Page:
Hands up those who wanted to cry at their desks yesterday morning because of the sheer sadness of being back to work? Now keep your hands raised if you are feeling dehydrated, exhausted, perhaps still a little hungover and have been subsisting on a diet of Prosecco, Quality Street and Brie for the last 10 days?
I’m feeling your pain folks and you know the only thing for it (gastronomically speaking of course, sadly I cant get you more time off work) is a little comfort in the shape of cheese and carbs.
I know January is typically the time of the year when we are supposed to crack out the Davina McCall exercise DVD and start contemplating that 5:2 diet but I don’t go in for that kinda thing. For dinner after that first day back at work I need something easy to prepare that can be eaten with a spoon on the sofa. Nursery food if you will. And what better to turn to when I’m feeling the post Christmas blues than Mac & Cheese
Mac & Cheese
I don’t make any attempts to tart up Mac & Cheese, fancy pasta shapes and a selection of age ripened cheeses have their place but this is not one of them. However I am not adverse to cranking up the flavours, because lets face it, as much as melted cheese is the food of gods, the gods do have somewhat bland tastes.
I typically add garlic and smoked sausage to my Mac, it doesn’t overpower the pasta but is just enough to make it more interesting. Yet, as always, feel free to omit these additions or add your own. The base recipe is good enough on its own.
Melt the butter in a saucepan over a low heat. When it starts to sizzle add the flour and mix well until it forms a paste. This is your roux and is what helps thicken the cheese sauce.
Add the bay leaf and grate the garlic clove into the paste if you are using them. Mix until combined and cook for 1 minute.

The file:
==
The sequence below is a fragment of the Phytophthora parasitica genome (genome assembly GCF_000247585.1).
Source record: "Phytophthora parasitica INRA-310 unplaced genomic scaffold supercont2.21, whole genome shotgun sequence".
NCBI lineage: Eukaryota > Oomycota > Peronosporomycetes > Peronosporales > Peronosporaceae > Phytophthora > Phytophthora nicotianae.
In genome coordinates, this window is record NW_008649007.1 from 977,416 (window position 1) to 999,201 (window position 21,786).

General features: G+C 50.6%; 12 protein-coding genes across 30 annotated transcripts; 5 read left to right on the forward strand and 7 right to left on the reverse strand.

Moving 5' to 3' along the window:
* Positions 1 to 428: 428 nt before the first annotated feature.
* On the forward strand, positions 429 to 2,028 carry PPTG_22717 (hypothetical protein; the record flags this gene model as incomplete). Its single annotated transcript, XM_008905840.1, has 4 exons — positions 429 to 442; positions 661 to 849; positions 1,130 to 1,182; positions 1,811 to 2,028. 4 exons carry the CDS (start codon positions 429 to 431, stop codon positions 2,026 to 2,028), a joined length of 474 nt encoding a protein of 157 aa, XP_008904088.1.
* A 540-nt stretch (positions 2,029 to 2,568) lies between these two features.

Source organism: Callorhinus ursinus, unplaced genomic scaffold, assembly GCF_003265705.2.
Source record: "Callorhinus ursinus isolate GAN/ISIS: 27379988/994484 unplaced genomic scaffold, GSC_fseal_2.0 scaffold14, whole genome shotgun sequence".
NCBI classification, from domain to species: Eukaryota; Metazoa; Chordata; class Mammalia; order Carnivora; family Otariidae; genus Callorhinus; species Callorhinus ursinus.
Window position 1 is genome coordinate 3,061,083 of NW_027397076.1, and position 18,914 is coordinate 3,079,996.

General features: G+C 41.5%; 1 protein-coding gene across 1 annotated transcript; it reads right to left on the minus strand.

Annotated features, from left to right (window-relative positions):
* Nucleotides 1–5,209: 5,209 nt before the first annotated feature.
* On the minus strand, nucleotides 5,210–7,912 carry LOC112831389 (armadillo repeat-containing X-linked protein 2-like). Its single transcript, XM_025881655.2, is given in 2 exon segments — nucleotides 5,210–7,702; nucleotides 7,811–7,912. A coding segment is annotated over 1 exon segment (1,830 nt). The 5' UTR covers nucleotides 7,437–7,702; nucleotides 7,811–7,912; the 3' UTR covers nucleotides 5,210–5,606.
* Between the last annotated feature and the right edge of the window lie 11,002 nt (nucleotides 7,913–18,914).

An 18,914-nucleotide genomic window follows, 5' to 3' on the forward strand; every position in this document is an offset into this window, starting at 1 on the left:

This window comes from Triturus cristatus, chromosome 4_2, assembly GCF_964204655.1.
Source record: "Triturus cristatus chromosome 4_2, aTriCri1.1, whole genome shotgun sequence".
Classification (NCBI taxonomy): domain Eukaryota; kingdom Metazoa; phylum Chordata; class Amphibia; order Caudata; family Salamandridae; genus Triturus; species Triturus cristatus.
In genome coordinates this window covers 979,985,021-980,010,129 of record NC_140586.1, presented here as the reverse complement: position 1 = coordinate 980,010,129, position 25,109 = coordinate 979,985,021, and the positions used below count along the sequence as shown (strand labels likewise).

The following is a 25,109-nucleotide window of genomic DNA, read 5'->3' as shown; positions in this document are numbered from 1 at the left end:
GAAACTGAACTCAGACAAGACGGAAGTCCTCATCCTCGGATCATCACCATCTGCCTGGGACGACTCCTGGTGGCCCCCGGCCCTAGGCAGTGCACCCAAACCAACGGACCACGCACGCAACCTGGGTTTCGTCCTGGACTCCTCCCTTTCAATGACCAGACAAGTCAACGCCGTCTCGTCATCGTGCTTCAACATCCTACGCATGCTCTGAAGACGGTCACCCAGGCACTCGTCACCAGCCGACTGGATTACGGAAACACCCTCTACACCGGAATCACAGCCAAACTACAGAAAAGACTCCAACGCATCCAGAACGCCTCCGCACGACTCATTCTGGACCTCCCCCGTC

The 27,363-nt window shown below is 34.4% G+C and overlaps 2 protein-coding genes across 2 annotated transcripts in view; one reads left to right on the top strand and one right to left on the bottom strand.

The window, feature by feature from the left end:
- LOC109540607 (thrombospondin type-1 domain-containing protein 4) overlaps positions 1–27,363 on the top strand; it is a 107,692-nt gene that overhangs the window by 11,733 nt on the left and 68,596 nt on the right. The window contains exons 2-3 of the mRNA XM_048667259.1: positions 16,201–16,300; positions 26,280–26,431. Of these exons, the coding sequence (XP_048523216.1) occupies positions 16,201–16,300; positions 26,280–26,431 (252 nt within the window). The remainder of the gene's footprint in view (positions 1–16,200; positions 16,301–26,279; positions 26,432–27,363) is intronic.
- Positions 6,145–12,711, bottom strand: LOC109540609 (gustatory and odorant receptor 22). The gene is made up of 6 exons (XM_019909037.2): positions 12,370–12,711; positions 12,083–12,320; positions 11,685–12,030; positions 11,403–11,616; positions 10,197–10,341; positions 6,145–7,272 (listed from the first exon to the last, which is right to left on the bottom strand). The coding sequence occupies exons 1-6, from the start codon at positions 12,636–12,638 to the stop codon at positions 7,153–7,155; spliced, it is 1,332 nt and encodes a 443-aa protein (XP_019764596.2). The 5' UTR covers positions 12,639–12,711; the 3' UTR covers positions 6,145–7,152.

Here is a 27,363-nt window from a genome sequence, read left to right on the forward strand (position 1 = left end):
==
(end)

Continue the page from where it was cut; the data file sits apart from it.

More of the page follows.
Slowly add the milk a little at a time and beat the roux well between additions. If you add all the milk at once you can end up with a lumpy sauce. I always err on the side of caution when making a cheese sauce and add less milk to start with. If the sauce is too thick later on I can always thin it with a little milk.
If you have never made a white sauce before then it may feel like the milk isn’t absorbing or that the sauce is too thick. Just persevere. These pictures below will give an indication of how it looks as you continue to add the milk until you end up with a smooth sauce.
Once all the milk has been added you should end up with a smooth lump free sauce. If you are concerned about lumps (and hey it happens to all of us!) then switch to a whisk and beat until they disappear.
Season lightly with salt and a little pepper. Increase the heat to a medium and cook just until the sauce reaches a bubbling point. Continue to stir to stop it burning. Meanwhile boil the kettle for the pasta.
Once the sauce has started to bubble it should be thick enough to coat the back of a spoon. Similar to a custard consistency.
Turn the heat on the sauce down low. Cook the pasta until al dente in a pan of boiling water from the kettle, just remember to add a generous scoop of salt to the water.
Meanwhile grate the cheese and add 3/4 of it to the sauce. Stir until it has melted. If you are using the sausage and tomatoes then slice them into thick chunks and set aside until ready to use.
Drain the pasta and tip it into the pot of cheese sauce. Chuck in the sausage, cherry tomatoes and add a generous dash of Worcestershire sauce (it sounds strange but it does works well with cheese on toast). Mix to ensure the pasta is coated then top with a little more grated cheese.
Bake under a grill for 10mins until the cheese is bubbling & golden.
Mac & Cheese is surely a culinary staple in most peoples homes. Who can argue with something that takes less than 20 mins from cupboard to plate? What makes Mac & Cheese special is not tarting it up, its keeping it simple. We’re not aiming for a Macaroni Quattro Formaggio here. I want a nice cheap and easy pasta that I can throw together when I have nothing in the fridge to eat.
That doesn’t mean to say you can’t play around with flavours. The joy of a plain white sauce like this one (which is what it is before you add the cheese) is that you can add some accessories to beef it out or clear out your fridge. Some like the simplicity and smoky flavour Mattesons sausage brings whereas I prefer the salty crispy hit of fried Pancetta cubes and the tang of baby tomatoes. Whichever accessory you prefer I think we can all appreciate the comfort which the classic Mac & Cheese brings. So grab a spoon & let it feed your Post Christmas blues. Lets worry about the waistlines next month.